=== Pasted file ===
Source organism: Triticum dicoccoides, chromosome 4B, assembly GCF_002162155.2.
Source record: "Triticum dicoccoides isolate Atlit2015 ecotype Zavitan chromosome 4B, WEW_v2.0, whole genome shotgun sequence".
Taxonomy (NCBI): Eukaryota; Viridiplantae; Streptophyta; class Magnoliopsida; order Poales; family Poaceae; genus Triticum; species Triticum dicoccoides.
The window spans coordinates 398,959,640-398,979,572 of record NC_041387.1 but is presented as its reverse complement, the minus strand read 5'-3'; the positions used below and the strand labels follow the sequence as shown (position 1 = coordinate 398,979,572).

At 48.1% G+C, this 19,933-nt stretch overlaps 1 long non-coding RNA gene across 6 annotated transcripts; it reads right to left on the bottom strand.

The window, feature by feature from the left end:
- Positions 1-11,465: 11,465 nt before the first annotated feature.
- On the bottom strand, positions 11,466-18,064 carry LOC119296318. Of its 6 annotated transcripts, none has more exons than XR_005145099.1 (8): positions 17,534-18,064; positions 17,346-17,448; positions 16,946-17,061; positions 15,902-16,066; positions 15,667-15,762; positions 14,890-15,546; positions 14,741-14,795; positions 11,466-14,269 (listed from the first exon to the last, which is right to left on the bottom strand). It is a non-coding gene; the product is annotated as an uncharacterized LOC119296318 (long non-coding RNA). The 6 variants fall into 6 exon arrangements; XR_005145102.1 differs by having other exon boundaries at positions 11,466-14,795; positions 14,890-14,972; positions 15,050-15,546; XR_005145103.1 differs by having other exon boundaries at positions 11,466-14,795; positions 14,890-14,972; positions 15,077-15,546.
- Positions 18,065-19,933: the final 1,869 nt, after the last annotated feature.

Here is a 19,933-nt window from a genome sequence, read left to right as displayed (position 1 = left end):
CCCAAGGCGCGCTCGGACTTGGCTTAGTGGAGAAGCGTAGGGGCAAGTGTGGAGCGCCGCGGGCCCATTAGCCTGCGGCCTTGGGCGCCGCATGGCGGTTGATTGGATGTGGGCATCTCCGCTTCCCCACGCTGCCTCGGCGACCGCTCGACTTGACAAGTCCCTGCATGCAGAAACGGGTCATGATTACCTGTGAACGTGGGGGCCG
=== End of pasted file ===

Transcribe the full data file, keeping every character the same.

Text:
Source organism: Triticum dicoccoides, chromosome 4B, assembly GCF_002162155.2.
Source record: "Triticum dicoccoides isolate Atlit2015 ecotype Zavitan chromosome 4B, WEW_v2.0, whole genome shotgun sequence".
Taxonomy (NCBI): Eukaryota; Viridiplantae; Streptophyta; class Magnoliopsida; order Poales; family Poaceae; genus Triticum; species Triticum dicoccoides.
The window spans coordinates 398,959,640-398,979,572 of record NC_041387.1 but is presented as its reverse complement, the minus strand read 5'-3'; the positions used below and the strand labels follow the sequence as shown (position 1 = coordinate 398,979,572).

At 48.1% G+C, this 19,933-nt stretch overlaps 1 long non-coding RNA gene across 6 annotated transcripts; it reads right to left on the bottom strand.

The window, feature by feature from the left end:
- Positions 1-11,465: 11,465 nt before the first annotated feature.
- On the bottom strand, positions 11,466-18,064 carry LOC119296318. Of its 6 annotated transcripts, none has more exons than XR_005145099.1 (8): positions 17,534-18,064; positions 17,346-17,448; positions 16,946-17,061; positions 15,902-16,066; positions 15,667-15,762; positions 14,890-15,546; positions 14,741-14,795; positions 11,466-14,269 (listed from the first exon to the last, which is right to left on the bottom strand). It is a non-coding gene; the product is annotated as an uncharacterized LOC119296318 (long non-coding RNA). The 6 variants fall into 6 exon arrangements; XR_005145102.1 differs by having other exon boundaries at positions 11,466-14,795; positions 14,890-14,972; positions 15,050-15,546; XR_005145103.1 differs by having other exon boundaries at positions 11,466-14,795; positions 14,890-14,972; positions 15,077-15,546.
- Positions 18,065-19,933: the final 1,869 nt, after the last annotated feature.

Here is a 19,933-nt window from a genome sequence, read left to right as displayed (position 1 = left end):
CCCAAGGCGCGCTCGGACTTGGCTTAGTGGAGAAGCGTAGGGGCAAGTGTGGAGCGCCGCGGGCCCATTAGCCTGCGGCCTTGGGCGCCGCATGGCGGTTGATTGGATGTGGGCATCTCCGCTTCCCCACGCTGCCTCGGCGACCGCTCGACTTGACAAGTCCCTGCATGCAGAAACGGGTCATGATTACCTGTGAACGTGGGGGCCG